This project significantly minimizes the generation of hazardous waste produced during the day-to-day operations of the laboratory by downsizing current assays to a micro-scale and, when possible, converting to alternative procedures that eliminate the use of hazardous chemicals. The environmental and public health benefits derived from successful implementation of this SEP include reduced quantities of hazardous chemicals being used and stored in the lab, reduced handling and exposure by laboratory staff, and reduced generation of waste for disposal.
This project provided training and equipment to auto body programs to promote pollution preventive spraying techniques to current and future auto body industry professionals. The project served to: 1) reduce hazardous material consumption and pollution outputs by improving the efficiency of manual spray coating operations; and 2) educate auto body instructors, students, and professionals to ultimately transfer these good operating practices out into the industry and community. By implementing more efficient spray coating processes, hazardous material consumption and waste generation have been reduced.
This project was implemented to conduct a Mercury Exchange Program throughout the UH system to eliminate the use of mercury-containing equipment. The University collected and exchanged mercury equipment with equivalent non-mercury alternatives. The program exchanged approximately 1,250 thermometers and 75 pieces of mercury-containing equipment, including thermometers, manometers, barometers, and diffusion pumps.
To minimize the hazards, expense, and chemical waste of the organic chemistry laboratory, UH implemented this SEP to convert to microscale or small-scale chemistry (SSC) experiments. Traditionally, organic chemistry experiments have been carried out on the macro-scale level, using volumes of organic reagent and solvents typically ranging from 25-100 milliliters. Carrying out the same experiments using microscale techniques generally use one-tenth of the volume of reagents and solvents.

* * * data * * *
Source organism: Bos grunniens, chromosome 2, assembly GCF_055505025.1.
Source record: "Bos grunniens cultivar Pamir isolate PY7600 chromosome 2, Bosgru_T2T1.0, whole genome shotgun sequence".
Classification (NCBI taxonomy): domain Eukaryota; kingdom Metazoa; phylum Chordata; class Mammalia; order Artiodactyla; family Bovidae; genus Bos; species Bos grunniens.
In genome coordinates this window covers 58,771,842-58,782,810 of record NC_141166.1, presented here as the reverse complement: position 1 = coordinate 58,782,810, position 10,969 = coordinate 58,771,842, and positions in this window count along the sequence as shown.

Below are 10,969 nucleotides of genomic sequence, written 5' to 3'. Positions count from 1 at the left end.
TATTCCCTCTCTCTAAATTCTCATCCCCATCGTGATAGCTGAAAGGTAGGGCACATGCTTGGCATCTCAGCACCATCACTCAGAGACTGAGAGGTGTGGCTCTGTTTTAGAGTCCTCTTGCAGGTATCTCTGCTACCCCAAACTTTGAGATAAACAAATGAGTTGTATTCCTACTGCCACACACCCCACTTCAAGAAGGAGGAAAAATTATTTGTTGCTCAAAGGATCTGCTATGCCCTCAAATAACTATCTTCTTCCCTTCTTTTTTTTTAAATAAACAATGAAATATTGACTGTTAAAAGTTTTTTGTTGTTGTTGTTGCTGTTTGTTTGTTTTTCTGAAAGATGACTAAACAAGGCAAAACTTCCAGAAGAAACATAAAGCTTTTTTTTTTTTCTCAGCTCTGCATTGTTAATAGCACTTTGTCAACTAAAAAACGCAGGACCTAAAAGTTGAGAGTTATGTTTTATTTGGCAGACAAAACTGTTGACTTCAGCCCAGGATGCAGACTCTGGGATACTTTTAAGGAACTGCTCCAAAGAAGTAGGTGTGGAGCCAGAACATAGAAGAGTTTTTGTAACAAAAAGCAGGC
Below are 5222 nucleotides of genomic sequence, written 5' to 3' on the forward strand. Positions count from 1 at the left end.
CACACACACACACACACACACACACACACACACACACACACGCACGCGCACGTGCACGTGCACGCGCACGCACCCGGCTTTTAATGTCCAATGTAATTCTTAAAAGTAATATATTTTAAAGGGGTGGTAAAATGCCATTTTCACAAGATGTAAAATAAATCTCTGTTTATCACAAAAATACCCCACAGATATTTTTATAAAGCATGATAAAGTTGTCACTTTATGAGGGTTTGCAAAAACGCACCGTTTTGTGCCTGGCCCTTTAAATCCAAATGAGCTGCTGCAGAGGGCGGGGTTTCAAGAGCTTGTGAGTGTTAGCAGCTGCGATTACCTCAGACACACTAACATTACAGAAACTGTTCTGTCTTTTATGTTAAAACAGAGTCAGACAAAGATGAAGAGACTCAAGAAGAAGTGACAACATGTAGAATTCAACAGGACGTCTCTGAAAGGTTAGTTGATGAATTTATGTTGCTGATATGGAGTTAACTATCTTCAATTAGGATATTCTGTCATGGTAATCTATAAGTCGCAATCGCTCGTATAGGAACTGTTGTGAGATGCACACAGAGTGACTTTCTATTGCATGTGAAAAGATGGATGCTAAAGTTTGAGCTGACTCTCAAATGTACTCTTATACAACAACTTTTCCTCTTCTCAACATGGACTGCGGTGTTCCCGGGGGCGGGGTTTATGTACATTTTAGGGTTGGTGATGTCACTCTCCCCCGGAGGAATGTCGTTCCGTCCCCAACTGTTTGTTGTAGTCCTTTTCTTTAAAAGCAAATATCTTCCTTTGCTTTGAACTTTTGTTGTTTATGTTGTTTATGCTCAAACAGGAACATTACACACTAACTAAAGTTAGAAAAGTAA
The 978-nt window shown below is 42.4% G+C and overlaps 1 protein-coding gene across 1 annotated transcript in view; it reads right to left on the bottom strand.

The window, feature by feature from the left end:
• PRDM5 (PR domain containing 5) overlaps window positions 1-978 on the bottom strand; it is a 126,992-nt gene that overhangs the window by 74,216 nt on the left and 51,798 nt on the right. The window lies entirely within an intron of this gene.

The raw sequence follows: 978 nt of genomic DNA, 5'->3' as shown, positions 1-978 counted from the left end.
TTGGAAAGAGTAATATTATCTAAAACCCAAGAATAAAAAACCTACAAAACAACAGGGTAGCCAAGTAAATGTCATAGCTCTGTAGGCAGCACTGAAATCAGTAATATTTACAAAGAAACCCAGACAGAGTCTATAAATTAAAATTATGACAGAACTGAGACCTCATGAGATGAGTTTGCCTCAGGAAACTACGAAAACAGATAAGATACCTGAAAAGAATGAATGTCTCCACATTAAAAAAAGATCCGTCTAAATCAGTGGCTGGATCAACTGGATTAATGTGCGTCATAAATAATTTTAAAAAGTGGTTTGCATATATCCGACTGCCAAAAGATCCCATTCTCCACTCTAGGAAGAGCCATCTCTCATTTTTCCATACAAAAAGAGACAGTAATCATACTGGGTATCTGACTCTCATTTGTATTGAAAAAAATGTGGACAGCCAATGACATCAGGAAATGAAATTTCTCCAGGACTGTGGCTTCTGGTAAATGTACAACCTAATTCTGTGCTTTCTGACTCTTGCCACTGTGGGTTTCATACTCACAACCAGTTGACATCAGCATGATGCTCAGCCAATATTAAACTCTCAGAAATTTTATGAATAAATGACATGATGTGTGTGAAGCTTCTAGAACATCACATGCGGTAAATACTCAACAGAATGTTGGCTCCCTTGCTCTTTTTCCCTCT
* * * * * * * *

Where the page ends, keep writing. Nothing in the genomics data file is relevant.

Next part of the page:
The successful implementation of this SEP has reduced the amount of chemicals and hazardous materials required to conduct the undergraduate organic chemistry lab experiments, as well as the quantity of waste generated from the experiments.
The participating departments of this SEP were utilizing standard photographic processing techniques that generated spent fixer and developer wastes. By converting from “wet chemistry” processing of photographic film to the use of digital equipment to produce images and photomicrographs of cells, this project eliminated the generation of photo-processing wastes in the participating departments at UH-Manoa.
The HCC Print Shop provides a wide range of printing and duplicating services for the University. HCC Print Shop previously employed the use of analog lithographic printing techniques which utilized a large amount of supplies and chemicals and generated significant quantities of wastes. The goal of this project was to eliminate the Print Shop’s generation of traditional lithographic print shop processing wastes by converting to a complete digital printing system.
The implementation of this project required a substantial equipment change. All of the offset presses, darkroom cameras, film processors, and associated supplies and equipment required for the lithographic printing production processes were replaced by a Xerox high-speed digital printing system.
The successful implementation of this SEP has resulted in the environmental and public health benefits of eliminating virtually all HCC Print Shop hazardous wastes, which consisted of ink, water, solvents, heavy metals, acids, alcohols, gum arabic, VOCs, and over 15 gallons of developer and 15 gallons of fixer per week. Eliminating the use of chemicals and hazardous materials also provides a cleaner air quality and a safer working environment for staff and students in the HCC Print Shop and reduces liability for environmental contamination.